He talks of the difference between what he calls transactional politics and transformational politics. Transactional politics, he says, are the individual fights that we’re all engaged in on a day-to-day basis. They’re the battles over individual pieces of legislation, and the campaigns we wage over important issues. He argues that we need to strategize at a level above that. And that’s what he calls transformational politics. “We need to change how people think, so that the impossible becomes possible,” he says. We don’t just need to win the fights that are in front of us right now, but we need to do the groundwork so that we can get a better deal for all Americans in the future. The greatest damage that the conservatives have done, he argues, doesn’t have anything to do with individual pieces of legislation. It’s that they changed the mindset of the American people so that they would embrace laws that hurt them, by repeatedly telling them that government is less effective than the private sector, and convincing them that unions were bad for the middle class (despite the fact that they created the middle class). We need to change the way people think, so that when opportunities arise, we can push for positive change. That’s what the other side did. They worked for 40 years. We need to have a similar mindset.
He says that what we need is a second New Deal. The people in power, he says, know that this could be brewing, and it frightens them. He says that we need to know it, too. We need to know that this is a possibility, and we need to act on.
Speaking of the New Deal, he said that the thing that made it special wasn’t just the individual legislative components that comprised it, but that it marked a change in thinking about government. According to Schneiderman, it marked a transformation moment. With the New Deal, he said, people began to think, “We’re all in this together.” Furthermore, they came to accept that government could, if run well, exist to help us. And, according to Schneiderman, we could be on the brink of such a transformational moment once again. 2011, he says, marked the opening for this transformational work, and a second New Deal.
As for his work relative to the derivatives market and the crash of 2008, he tells us that he has three main objectives. He wants for those who caused the crash to be held accountable. He wants there to be meaningful help for home owners who are suffering as a result of the actions of these individuals. And he wants to get everything documented, and out in the open, so that people can’t rewrite history.
The collapse of 2008 did not, he says, happen because we were trying to get poor people into homes that they couldn’t afford, and it wasn’t because we spend too much on teachers, police or firefighters. Public employees and the working poor were not the ones who blew up our economy, he says. “Unregulated derivative trading caused this.” These people fought for deregulation, and this was the result. In 2004, he notes, our elected officials, at the behest of the big banks, refused to regulate predatory lended, and they stopped the states from taking action on their own. They led us down the path toward “supply-side devastation.”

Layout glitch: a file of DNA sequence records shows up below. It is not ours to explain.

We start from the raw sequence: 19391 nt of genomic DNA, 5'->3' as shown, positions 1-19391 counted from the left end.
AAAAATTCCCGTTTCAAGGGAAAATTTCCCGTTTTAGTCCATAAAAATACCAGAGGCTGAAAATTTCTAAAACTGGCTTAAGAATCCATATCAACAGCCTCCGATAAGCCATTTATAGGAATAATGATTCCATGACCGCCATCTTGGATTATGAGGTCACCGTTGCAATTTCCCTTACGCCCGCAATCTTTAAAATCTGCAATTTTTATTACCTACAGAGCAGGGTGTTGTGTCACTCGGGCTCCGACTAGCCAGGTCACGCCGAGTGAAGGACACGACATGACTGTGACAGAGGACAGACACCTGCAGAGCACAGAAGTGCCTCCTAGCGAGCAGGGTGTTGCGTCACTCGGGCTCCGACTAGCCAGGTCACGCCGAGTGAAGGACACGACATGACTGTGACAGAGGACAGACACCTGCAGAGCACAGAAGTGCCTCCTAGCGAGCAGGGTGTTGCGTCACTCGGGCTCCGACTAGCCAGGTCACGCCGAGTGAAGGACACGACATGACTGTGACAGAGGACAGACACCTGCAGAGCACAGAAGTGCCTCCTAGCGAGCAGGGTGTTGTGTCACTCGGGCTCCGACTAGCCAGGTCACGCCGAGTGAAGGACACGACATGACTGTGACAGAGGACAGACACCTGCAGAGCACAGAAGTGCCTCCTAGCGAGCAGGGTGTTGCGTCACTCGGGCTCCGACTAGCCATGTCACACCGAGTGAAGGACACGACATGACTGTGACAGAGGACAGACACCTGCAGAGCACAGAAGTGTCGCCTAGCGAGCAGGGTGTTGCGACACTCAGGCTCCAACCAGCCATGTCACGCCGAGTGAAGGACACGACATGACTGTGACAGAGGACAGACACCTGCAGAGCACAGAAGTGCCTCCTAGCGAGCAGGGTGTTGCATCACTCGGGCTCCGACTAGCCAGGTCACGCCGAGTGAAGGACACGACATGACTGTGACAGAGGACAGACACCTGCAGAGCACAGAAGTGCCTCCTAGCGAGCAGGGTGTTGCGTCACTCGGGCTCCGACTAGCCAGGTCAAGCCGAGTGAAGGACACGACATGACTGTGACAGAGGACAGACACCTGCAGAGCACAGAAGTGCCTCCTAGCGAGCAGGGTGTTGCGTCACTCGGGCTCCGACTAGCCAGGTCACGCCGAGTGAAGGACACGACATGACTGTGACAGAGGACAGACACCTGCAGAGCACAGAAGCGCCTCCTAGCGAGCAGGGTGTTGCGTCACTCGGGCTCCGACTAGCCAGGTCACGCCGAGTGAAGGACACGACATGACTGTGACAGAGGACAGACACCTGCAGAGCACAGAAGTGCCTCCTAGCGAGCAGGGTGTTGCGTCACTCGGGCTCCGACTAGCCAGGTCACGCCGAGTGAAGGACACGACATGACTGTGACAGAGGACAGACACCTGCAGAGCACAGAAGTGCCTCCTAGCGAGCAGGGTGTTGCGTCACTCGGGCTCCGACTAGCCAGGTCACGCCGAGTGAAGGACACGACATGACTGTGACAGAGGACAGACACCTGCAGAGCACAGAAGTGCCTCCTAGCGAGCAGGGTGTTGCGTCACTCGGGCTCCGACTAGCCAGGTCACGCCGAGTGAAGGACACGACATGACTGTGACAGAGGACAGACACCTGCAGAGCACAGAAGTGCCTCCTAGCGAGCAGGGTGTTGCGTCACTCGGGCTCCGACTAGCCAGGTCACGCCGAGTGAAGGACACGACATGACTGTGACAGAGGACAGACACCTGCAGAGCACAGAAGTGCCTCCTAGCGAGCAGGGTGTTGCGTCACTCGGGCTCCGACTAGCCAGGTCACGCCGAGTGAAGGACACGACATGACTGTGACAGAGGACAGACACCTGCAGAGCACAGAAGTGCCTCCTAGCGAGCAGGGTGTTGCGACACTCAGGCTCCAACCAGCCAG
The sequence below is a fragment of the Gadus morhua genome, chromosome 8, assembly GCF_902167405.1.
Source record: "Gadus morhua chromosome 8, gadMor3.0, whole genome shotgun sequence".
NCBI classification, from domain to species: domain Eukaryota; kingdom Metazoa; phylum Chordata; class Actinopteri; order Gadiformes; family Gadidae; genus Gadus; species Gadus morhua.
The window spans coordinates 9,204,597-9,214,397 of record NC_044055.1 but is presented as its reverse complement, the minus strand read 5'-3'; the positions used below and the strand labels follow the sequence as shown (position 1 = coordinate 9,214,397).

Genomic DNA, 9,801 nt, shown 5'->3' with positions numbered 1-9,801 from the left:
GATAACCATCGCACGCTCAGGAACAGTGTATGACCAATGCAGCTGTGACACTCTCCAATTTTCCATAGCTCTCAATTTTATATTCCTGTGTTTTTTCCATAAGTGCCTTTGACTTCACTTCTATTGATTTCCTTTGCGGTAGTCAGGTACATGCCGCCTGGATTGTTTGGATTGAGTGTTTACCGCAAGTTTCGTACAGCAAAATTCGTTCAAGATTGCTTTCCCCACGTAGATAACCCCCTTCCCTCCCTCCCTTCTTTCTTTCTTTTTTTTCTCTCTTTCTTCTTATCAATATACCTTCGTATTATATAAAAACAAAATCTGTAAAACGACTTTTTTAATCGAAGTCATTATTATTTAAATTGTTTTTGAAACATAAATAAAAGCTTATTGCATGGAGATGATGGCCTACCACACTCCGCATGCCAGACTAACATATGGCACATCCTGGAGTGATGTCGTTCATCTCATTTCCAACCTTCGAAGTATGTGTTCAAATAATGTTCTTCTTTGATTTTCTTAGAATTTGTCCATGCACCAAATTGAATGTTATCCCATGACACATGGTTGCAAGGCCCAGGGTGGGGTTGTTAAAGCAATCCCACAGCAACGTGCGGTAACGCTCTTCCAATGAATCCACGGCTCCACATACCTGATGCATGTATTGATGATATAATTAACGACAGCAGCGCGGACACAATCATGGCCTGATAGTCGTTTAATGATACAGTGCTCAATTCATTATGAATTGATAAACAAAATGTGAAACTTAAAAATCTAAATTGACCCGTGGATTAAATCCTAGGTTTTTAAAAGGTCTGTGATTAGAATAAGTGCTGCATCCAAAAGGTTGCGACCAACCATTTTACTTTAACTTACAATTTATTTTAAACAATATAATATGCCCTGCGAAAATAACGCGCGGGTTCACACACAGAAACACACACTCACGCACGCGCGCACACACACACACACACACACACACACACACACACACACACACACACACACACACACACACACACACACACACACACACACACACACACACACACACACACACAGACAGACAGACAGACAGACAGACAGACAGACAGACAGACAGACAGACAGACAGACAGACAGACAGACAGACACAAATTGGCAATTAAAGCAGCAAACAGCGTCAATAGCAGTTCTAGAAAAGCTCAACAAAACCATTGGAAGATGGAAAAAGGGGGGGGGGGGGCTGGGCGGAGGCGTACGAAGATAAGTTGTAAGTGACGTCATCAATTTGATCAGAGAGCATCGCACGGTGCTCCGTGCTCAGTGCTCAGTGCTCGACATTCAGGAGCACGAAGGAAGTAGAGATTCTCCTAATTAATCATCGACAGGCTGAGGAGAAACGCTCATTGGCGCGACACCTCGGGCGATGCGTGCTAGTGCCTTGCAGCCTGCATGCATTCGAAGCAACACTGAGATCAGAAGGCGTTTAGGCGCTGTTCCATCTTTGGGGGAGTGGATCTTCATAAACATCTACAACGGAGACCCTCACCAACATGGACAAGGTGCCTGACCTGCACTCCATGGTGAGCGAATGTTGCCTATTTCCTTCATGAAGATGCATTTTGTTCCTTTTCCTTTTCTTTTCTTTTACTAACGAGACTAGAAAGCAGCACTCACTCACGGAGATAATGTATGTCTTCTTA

Last year, the big banks offered the states a settlement deal. Schneiderman says that he found it to be inadequate, and refused to accept it. The banks, he said, in exchange for their money, wanted a broad release for all of their previous wrongdoing. Most of the other attorney generals wanted to do it. Schneiderman says that he, and a few others, didn’t want to accept it… And, as they were preparing to fight it out, something incredible happened… Occupy Wall Street came about, and gave voice to the demand for accountability. And, at that point, the national debate shifted. The attorney generals started to get behind a more narrow release, which would allow for wider accountability. Now, he says, it’s bsck on the national agenda. And, he added, because of this, Obama, at the State of the Union, began saying things about how “everyone needed a fair shot” and about how we all needed to “play by the same rules.” That wouldn’t have happened otherwise, he says. And we can’t stop now. We can’t just elect people and go home. We need to stay engaged, and we need to keep holding their feet to the fire. We need to keep pushing for comprehensive change. It won’t happen overnight, but we need to keep fighting for a second New Deal.
And here, for those of you who are interested, is a clip from early May of Occupy the SEC’s Alexis Goldstein discussing the investigation, and ongoing initiatives to reign in the big banks, with Schneiderman.